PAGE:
Punk legends D.O.A. playing rally for local workers in 2-year lockout

Locked out Max Aicher workers have been slogging it out on the picket line for over two years – and now they’re getting help from a legendary Canadian punk band.

'These fellas are kind of 1005's forgotten children'

Locked out Max Aicher workers have been slogging it out on the picket line for over two years – and now they're getting help from a legendary Canadian punk band.

Vancouver's D.O.A. – which has long been credited as a founder of the hardcore punk genre in North America – is playing the Max Aicher North America plant picket line Thursday afternoon in hopes of raising awareness of a longtime contract dispute.

In doing so, the band follows in the storied footsteps of folk legends Pete Seeger and Woodie Gutherie, who did the same thing during the historic Stelco strike of 1946.

"It's just unfair. These people have families and lives," said Joe Keithley, the D.O.A.'s vocalist and guitarist. "Every Canadian deserves to have a fair wage and treatment."

Workers at the plant have been locked out since July of 2013. The company made an offer last March that the union rejected, and since then there have been no talks, said Gary Howe, president of Hamilton Local 1005 of the United Steelworkers Union.

"The guys are pretty upset. It's very disappointing," Howe said.

Max Aicher North America is a subsection of a larger German company that purchased idled bar and bloom mills from U.S. Steel back in November 2010 with the promise of new jobs for the city's struggling steel industry.

But the company has endured many problems with production. The plant's unionized workers were locked out after refusing to accept an offer that would cut wages by up to $10 an hour.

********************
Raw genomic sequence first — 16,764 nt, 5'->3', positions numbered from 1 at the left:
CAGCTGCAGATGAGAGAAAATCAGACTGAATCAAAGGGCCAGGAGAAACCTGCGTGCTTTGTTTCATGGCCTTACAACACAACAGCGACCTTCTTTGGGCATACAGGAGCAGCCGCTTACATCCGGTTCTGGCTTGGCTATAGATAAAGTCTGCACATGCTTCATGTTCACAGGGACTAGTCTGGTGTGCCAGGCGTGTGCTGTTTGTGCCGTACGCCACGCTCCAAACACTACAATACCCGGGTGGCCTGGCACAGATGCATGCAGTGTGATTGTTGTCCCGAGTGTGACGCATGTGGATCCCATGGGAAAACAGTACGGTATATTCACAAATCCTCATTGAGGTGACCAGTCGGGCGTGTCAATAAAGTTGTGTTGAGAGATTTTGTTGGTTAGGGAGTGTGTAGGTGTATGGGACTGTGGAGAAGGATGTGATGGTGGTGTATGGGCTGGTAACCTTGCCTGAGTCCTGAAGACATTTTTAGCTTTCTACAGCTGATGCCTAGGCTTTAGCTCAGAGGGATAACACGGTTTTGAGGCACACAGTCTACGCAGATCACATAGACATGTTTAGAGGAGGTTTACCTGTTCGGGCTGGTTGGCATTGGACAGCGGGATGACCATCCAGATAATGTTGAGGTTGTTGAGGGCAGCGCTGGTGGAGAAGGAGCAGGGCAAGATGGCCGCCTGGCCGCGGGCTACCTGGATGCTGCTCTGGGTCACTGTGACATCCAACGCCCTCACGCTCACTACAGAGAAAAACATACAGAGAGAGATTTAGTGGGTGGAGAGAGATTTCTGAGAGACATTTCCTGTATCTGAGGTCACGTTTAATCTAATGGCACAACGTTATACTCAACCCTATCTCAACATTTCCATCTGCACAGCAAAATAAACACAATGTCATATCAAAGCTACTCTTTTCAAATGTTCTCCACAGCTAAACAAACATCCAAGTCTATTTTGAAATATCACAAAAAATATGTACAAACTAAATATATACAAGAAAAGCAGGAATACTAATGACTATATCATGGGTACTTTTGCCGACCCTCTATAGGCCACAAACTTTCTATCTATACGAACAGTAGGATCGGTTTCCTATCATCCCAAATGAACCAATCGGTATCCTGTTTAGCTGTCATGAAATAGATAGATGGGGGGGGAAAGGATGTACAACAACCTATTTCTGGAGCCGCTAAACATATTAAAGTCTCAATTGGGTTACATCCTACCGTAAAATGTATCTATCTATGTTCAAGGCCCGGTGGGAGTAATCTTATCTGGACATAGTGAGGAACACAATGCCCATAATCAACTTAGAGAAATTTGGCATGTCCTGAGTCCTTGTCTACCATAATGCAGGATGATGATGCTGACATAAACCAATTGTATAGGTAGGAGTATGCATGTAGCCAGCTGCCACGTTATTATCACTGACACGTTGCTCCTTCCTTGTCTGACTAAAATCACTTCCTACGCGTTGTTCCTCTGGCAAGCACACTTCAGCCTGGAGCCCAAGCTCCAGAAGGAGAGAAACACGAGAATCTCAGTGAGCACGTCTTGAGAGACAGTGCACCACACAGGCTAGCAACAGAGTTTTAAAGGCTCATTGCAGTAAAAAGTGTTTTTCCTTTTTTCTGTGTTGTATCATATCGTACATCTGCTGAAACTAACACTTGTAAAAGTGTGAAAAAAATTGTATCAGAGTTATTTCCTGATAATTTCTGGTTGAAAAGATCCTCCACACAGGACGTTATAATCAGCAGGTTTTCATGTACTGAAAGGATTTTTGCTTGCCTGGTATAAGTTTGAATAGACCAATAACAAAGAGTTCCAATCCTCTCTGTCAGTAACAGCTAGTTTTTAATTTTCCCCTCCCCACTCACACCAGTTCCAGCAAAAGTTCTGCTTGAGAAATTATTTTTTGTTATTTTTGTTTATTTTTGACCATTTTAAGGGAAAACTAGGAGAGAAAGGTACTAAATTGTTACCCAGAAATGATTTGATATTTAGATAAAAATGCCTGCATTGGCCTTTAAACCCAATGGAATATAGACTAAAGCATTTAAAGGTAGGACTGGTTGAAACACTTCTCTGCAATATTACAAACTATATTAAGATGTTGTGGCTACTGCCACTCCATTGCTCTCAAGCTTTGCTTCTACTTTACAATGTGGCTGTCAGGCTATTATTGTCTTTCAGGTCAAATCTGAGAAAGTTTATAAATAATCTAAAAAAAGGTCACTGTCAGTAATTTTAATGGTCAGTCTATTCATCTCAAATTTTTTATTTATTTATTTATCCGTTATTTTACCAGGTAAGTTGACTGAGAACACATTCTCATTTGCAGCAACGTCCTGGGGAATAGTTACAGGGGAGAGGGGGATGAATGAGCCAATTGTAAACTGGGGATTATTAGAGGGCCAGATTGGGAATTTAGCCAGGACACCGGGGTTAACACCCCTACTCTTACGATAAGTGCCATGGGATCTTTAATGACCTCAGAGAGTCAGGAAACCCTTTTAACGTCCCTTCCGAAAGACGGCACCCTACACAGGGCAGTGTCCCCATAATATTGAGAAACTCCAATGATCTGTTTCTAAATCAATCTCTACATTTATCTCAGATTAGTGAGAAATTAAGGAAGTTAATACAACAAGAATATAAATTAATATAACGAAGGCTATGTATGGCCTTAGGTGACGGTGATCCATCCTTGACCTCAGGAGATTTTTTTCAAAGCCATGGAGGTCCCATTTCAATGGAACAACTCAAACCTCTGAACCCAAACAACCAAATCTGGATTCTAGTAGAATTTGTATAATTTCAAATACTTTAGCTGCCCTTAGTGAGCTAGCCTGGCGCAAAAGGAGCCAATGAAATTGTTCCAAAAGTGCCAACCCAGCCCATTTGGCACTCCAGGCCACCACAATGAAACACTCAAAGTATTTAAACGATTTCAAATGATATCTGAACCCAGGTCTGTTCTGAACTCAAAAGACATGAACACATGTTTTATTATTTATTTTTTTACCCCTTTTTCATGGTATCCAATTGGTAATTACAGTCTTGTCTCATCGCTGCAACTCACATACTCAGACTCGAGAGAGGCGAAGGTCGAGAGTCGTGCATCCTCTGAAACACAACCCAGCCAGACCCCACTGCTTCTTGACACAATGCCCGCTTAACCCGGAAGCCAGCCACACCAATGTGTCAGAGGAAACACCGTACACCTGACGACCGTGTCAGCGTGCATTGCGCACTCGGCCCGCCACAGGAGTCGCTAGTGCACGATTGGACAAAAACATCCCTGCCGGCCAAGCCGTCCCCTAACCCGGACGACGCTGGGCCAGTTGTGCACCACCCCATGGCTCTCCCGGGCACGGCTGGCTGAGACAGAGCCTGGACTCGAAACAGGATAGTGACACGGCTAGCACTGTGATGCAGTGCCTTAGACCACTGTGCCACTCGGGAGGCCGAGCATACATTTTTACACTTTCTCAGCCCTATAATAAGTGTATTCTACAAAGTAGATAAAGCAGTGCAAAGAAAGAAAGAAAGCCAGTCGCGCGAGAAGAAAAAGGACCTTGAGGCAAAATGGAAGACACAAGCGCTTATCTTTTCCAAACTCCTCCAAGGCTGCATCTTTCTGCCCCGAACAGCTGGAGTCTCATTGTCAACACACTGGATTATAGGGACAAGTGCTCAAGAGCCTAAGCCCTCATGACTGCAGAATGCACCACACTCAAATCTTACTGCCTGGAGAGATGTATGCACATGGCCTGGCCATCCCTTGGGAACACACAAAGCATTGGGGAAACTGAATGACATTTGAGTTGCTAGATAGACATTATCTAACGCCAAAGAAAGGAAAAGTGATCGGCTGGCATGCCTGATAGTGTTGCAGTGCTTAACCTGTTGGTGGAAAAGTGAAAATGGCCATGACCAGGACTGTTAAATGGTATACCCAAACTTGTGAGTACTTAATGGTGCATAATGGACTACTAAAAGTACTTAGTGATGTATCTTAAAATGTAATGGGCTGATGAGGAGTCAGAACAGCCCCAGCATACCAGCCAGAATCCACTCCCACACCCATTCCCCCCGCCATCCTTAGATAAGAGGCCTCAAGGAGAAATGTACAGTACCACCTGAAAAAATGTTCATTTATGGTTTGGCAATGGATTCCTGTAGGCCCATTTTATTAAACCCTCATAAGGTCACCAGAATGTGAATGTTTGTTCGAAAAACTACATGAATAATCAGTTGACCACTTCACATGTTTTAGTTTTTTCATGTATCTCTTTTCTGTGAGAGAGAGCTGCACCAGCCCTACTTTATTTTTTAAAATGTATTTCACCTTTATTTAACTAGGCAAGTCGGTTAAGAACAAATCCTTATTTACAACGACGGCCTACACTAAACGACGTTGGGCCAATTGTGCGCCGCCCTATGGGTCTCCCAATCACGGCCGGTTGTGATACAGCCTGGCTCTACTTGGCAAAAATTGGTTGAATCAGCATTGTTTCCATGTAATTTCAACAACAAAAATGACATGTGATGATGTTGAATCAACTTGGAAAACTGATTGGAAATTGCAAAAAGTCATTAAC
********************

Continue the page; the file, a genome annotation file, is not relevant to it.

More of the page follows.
Since then, many of those who were on the picket line have had to find other work, and now only 26 people are still collecting strike pay.

Echoes of the 1946 Stelco strike

Max Aicher North America management did not immediately respond to a request for comment for this story.

Union member Glen Faulman (who also co-owns This Ain't Hollywood where D.O.A. is also playing Thursday night) told CBC News that he asked the band to play the picket line when he found out the company was bringing in replacement workers.

"That really got me upset," Faulman said. His grandfather was on the picket line in 1946, when steelworkers marched off the job in what's viewed as one of the foremost labour battles in Canadian history.

"The fact that scabs were used in 1946 split families and friends on to either side of the fence. Many of those wounds never healed," Faulman said. "Today, I don't think our community is as tightly knit, and people aren't as sympathetic to unions as back then.

"But I don't think scab labour should be tolerated anywhere, especially at the former Stelco."

Picking up where Pete Seeger left off

The members of D.O.A. are no strangers to playing picket lines, having done so in years past in places like Toronto, Vancouver and South Dakota. The allure of playing where some of their musical heroes had back during the 1946 strike also held a special appeal, Keithly said.

Folk icons Pete Seeger and Woodie Gutherie played for workers during that strike, and D.O.A. welcomes the opportunity to do something similar. "It's an honour to play in the same spot as those giants of music," Keithly said.

Faulman is grateful for the band's assistance too, seeing as the local 1005's membership has dwindled while Hamilton's steel industry becomes a shadow of what it once was.

"Local 1005 is at its weakest and has its hands full dealing with U.S. Steel's bullying," Faulman said, referring to U.S. Steel Canada's ongoing court case. "So these fellas are kind of 1005's forgotten children. We are doing what we can to stop U.S. Steel's chicanery in the courts, but with this rally I hope that the public could see that MANA is just as bad.

"These workers and their families shouldn't have to deal with this."



To encourage thoughtful and respectful conversations, first and last names will appear with each submission to CBC/Radio-Canada's online communities (except in children and youth-oriented communities). Pseudonyms will no longer be permitted.

By submitting a comment, you accept that CBC has the right to reproduce and publish that comment in whole or in part, in any manner CBC chooses. Please note that CBC does not endorse the opinions expressed in comments. Comments on this story are moderated according to our Submission Guidelines. Comments are welcome while open. We reserve the right to close comments at any time.